The Best Art Galleries in London

Art conservator Jeremy Casson has been fortunate enough to travel extensively for business and pleasure, having visited some of the world’s most celebrated art galleries, museums and exhibitions. This article will look at London’s art scene, providing an overview of must-see art galleries.

The National Gallery

A veritable smorgasbord of fine art, the National Gallery is home to countless masterpieces, with its grand rooms adorned with works by Rubens, Da Vinci, Van Gogh, Michaelangelo and Caravaggio. One of the best things about the National Gallery is that entrance is free, making art more inclusive and accessible for all.

Established in 1824, the National Gallery was originally a collection of 38 paintings displayed at a house in Pall Mall. Following construction of its purpose-built gallery in Trafalgar Square, right in the heart of London, the new museum opened in 1838, welcoming visitors both rich and poor. Masterpieces displayed at this world-leading museum include J.M.W. Turner’s Bequest, Cézanne’s Bathers and Van Gogh’s Sunflowers.

The National Portrait Gallery

Following a three-year renovation, the National Portrait Gallery has opened its doors once more, welcoming visitors of all ages and tastes and proving that portraits need not be stuffy. The National Portrait Gallery exhibits portraits of everyone from royalty to football stars, alongside some fabulously unflattering political caricatures.

Encapsulating everyone from leading scientists to celebrities, musicians, artists and philanthropists, the gallery covers all art eras, including the Romantics. From blurry paintings of Ed Sheeran to pieces by Tracey Emin, the National Portrait Gallery has something for everyone.

Royal Academy of Arts

For more than 250 years, the UK’s first art school has been a hotbed of creative talent. The Royal Academy has a world-famous pedigree for putting on big shows, such as its Abstract Expressionism show of 2016. Now benefiting from a large extension, the Royal Academy of Arts presents free displays, inviting visitors to gain a better understanding and appreciation of not just art but also its practice.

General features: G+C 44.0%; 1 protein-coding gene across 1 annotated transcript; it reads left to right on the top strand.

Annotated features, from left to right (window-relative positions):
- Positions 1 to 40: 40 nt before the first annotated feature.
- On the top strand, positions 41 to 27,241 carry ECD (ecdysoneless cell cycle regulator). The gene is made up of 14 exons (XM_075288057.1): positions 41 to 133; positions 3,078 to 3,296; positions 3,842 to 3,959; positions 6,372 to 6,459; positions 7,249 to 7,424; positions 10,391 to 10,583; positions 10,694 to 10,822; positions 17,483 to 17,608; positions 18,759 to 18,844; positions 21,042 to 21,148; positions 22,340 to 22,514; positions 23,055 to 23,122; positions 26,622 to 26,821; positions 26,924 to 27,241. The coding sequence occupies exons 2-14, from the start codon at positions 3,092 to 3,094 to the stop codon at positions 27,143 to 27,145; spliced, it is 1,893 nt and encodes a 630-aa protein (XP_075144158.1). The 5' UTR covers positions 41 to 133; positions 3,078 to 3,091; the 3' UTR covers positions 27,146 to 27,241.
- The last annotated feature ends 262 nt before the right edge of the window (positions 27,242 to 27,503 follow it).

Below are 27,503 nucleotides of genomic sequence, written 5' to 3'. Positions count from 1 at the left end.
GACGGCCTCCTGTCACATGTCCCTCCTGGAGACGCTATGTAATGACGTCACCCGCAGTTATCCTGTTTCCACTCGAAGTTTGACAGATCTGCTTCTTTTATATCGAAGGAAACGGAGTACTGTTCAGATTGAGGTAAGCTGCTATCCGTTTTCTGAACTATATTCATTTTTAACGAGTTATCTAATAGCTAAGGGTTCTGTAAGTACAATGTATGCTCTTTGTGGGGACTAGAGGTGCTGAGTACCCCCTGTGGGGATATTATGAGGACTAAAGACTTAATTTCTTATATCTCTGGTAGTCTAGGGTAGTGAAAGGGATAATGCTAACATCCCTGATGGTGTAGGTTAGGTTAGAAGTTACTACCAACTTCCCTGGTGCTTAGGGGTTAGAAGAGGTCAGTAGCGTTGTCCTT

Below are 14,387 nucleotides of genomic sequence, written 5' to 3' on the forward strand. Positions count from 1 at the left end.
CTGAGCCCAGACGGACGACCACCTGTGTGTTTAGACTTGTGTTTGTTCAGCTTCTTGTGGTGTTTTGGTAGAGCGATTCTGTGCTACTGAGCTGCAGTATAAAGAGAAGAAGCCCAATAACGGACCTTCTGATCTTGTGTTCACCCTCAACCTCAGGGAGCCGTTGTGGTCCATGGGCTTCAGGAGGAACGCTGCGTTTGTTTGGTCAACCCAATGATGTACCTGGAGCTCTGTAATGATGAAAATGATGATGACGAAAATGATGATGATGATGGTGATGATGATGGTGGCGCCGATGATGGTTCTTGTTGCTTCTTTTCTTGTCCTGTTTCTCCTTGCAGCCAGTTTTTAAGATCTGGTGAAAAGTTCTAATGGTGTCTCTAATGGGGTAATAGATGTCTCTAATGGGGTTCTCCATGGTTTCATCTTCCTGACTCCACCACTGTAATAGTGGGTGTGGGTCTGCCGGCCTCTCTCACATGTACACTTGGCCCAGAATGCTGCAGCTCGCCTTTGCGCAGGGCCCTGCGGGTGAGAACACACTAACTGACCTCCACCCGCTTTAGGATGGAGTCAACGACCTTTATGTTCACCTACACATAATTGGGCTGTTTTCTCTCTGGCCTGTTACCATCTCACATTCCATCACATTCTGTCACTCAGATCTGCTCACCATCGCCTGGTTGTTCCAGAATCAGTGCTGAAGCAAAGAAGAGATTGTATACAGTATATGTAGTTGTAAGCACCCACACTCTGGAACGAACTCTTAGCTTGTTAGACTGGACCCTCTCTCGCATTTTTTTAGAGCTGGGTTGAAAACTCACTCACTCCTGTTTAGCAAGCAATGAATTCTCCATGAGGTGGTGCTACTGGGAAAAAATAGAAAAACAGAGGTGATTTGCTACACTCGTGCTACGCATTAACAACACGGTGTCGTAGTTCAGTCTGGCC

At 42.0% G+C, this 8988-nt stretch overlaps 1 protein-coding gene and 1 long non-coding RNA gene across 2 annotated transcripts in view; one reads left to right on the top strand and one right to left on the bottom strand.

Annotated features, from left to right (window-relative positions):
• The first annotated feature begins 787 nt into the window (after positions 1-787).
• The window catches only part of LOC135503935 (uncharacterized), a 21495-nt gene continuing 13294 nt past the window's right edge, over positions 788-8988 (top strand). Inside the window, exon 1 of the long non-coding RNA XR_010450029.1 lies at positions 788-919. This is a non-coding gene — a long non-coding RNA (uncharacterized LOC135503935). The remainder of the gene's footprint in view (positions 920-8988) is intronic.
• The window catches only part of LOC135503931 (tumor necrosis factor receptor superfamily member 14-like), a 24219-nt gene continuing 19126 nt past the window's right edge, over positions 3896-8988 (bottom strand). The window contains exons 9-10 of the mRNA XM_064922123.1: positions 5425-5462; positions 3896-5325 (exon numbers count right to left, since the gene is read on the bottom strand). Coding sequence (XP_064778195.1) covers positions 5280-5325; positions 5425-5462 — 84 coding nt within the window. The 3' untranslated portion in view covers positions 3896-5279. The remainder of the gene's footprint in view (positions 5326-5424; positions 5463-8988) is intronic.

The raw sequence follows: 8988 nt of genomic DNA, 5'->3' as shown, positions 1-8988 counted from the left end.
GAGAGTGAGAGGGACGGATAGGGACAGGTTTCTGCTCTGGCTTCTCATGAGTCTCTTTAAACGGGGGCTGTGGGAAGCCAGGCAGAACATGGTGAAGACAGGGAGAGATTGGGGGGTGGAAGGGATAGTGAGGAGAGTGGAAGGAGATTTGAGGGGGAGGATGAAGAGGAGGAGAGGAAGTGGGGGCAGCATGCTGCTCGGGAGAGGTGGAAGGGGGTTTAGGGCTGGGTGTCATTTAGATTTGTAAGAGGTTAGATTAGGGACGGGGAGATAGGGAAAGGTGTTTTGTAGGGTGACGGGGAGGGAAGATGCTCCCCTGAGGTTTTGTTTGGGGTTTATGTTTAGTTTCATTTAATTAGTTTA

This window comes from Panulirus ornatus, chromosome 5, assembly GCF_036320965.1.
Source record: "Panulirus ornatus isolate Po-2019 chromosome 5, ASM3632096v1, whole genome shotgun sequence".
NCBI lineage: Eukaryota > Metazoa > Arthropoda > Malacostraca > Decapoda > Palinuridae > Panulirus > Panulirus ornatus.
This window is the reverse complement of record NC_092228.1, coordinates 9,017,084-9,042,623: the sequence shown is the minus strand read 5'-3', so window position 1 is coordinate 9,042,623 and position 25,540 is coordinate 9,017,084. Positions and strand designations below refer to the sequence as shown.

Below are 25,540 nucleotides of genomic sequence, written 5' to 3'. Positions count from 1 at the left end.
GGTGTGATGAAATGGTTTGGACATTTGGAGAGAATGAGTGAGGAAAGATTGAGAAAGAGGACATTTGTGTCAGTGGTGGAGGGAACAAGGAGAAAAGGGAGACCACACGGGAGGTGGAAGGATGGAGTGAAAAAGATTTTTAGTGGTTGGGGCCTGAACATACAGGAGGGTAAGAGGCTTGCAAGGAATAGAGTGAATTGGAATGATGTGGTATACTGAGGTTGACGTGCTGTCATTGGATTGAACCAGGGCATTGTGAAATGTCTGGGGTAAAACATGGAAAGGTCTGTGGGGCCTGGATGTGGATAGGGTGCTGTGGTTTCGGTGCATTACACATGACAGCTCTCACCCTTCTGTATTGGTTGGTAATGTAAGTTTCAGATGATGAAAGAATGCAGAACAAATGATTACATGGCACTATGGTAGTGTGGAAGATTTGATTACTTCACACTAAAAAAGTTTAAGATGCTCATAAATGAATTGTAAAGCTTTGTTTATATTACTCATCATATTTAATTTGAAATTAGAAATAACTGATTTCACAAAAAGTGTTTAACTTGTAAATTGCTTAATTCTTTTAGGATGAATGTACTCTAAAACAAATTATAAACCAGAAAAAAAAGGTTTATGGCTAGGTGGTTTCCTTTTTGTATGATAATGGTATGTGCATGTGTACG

Led by some of the UK’s most talented artists and architects, the Royal Academy is an independent charity that was created to share different perspectives, along with a deep commitment to art. Founded in 1768, the Royal Academy of Art is home to the longest-established art school in Britain, founding its annual Summer Exhibition every year since its launch and presenting a vast collection of priceless art and architecture in free displays in London Piccadilly.

Serpentine Gallery

Enjoying a secluded location in Kensington Gardens, this small but airy gallery features contemporary art in a stunning location. The gallery showcases up-to-the-minute artists in a rolling two-monthly programme of exhibitions, alongside the recently opened Sackler Gallery on the other side of the Long Water. Each spring, an internationally renowned architect is invited to build a new Serpentine Pavilion, which is open to the public from June to September.

Tate Britain

The oldest of the Tate network of galleries and one of two Tate galleries in London, Tate Britain’s history stretches back to the 1800s. The gallery was created as a celebration of British Art, with the building’s impressive dome and porticoed entranceway setting the scene perfectly, inviting visitors to while away the hours exploring British history through art.

Located in Millbank in the London borough of Westminster, Tate Gallery occupies a former reformatory prison where prisoners received an education and training to prepare them for social rehabilitation. After 1842, the facility was used as a holding centre for convicts prior to their extradition to penal colonies in Australia.

Originally known as the National Gallery of British Art, Tate Britain was opened by the Prince of Wales in 1897. The purchase of the new site was financed by a donation from Henry Tate, who pioneered the British sugar industry. Henry Tate also donated his extensive collection of British art to the institution, a gift that would be worth somewhere in the region of £6.1 million in today’s money.